JAMA logoA cataract is known to be a clouding of the eye’s natural lens, which lies behind the iris and the pupil. Experts share that women in the United States who eat foods rich in vitamins and minerals reduce their chances of developing the most common type of cataract. The condition is said to be the most significant cause of blindness in the world and may increase with dominance in age. In the United States, cataract is observed to be the cause of visual impairment due to eye disease.

Limited studies examined nutritional risk factors together with lifestyle, visual health, and physical risk factors. Julie A. Mares, Ph.D., University of Wisconsin, Madison, and colleagues evaluated 1,808 women who participated in the Carotenoids in Age-Related Eye Disease study these participants resided in Iowa, Wisconsin and Oregon. Information about daily food and nutrition intake were collected from previous responses to a semi-quantitative food frequency questionnaire. This questionnaire was used as a part of the Women’s Health Initiative study.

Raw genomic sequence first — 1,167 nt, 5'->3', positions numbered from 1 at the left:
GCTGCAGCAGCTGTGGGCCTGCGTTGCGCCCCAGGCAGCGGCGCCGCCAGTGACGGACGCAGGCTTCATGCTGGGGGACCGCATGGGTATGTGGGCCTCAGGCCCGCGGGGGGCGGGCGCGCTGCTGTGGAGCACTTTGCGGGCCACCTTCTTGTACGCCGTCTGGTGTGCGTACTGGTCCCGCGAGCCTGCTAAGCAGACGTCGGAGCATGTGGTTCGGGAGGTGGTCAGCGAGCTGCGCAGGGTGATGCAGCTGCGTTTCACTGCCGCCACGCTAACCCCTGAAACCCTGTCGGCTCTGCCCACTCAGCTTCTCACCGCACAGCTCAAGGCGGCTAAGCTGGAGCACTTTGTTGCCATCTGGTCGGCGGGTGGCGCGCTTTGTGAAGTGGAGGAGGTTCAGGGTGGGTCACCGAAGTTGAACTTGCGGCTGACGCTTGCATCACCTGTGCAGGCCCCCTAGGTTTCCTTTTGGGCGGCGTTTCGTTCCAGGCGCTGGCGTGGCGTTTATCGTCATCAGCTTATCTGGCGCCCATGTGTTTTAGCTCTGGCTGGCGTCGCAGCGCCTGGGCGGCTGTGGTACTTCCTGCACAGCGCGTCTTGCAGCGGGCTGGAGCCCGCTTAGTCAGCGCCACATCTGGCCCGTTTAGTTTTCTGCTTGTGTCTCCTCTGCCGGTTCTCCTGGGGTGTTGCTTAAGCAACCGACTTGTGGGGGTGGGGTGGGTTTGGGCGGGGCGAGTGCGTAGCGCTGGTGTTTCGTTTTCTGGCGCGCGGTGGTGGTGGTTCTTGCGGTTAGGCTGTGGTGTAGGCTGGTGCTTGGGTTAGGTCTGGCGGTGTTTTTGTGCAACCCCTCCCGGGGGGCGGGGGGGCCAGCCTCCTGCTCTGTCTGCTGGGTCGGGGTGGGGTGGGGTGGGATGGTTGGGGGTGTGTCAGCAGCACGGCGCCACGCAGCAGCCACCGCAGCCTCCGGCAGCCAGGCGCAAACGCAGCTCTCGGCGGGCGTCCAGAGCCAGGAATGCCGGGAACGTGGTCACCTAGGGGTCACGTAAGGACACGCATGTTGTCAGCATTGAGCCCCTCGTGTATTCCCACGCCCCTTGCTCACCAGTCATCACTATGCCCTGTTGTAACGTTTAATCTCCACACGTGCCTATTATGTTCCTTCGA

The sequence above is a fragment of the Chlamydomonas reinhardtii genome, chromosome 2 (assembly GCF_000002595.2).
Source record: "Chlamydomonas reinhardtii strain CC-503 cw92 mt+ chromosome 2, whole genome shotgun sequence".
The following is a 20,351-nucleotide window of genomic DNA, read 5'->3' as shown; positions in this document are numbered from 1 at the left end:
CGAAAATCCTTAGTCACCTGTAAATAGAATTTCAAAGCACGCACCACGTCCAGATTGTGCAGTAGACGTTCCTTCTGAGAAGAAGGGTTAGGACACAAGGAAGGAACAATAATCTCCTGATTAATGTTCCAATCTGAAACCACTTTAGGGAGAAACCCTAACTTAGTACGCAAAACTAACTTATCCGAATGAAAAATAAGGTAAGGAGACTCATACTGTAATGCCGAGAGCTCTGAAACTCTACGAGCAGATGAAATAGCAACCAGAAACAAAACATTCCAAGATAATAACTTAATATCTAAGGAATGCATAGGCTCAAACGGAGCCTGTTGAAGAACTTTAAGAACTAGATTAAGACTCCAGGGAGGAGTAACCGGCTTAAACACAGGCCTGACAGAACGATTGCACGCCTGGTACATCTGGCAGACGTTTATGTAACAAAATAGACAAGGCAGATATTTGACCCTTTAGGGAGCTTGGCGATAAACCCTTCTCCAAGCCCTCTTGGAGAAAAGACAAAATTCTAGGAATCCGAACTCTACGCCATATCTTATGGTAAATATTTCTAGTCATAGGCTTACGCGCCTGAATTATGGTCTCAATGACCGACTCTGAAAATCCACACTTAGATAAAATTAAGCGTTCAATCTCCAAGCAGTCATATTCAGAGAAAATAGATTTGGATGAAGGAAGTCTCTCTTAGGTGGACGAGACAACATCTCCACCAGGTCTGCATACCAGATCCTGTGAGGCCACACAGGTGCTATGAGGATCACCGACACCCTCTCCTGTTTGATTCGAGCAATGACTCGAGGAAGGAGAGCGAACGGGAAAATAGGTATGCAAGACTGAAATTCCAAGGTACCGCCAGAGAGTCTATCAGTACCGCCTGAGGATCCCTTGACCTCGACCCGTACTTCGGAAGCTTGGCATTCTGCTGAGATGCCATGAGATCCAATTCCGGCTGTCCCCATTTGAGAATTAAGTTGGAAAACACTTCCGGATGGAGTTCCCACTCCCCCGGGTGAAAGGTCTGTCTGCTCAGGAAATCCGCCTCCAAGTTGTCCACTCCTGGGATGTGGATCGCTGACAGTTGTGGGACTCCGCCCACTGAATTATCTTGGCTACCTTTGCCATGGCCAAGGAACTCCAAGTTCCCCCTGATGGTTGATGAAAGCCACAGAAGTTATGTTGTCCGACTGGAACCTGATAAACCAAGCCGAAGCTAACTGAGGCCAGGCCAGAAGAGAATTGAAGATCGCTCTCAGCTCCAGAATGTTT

The 1995 Healthy Eating Index scores tailored to the questionnaire and projected the 1990 dietary guidelines for Americans and the 1992 food guide pyramid, which reflected dietary suggestions when women entered the Women’s Health Initiative. It was observed that women reporting the disease with a lens in atleast one eye had nuclear cataract. Further 282 women reported cataract extractions in either eye. Overall 736 women had either cataract extracted or reported nuclear cataracts from lens photographs.

The study shares that, “Results from this study indicate that healthy diets, which reflect adherence to the U.S. dietary guidelines at the time of entry in the Women’s Health Initiative study, are more strongly related to the lower occurrence of nuclear cataracts than any other modifiable risk factor or protective factor studied in this sample of women”.

According to the authors, this study is an addition to the body of literature signifying that healthy diets are related with lower risk for cataract. In addition they reveal that lifestyle improvements like healthy diets, abstaining from cigarettes, and avoiding obesity may reduce the necessity for a cataract surgery specifically among aging American women.

This study is according to a report in the June issue of Archives of Ophthalmology, one of the JAMA/Archives journals.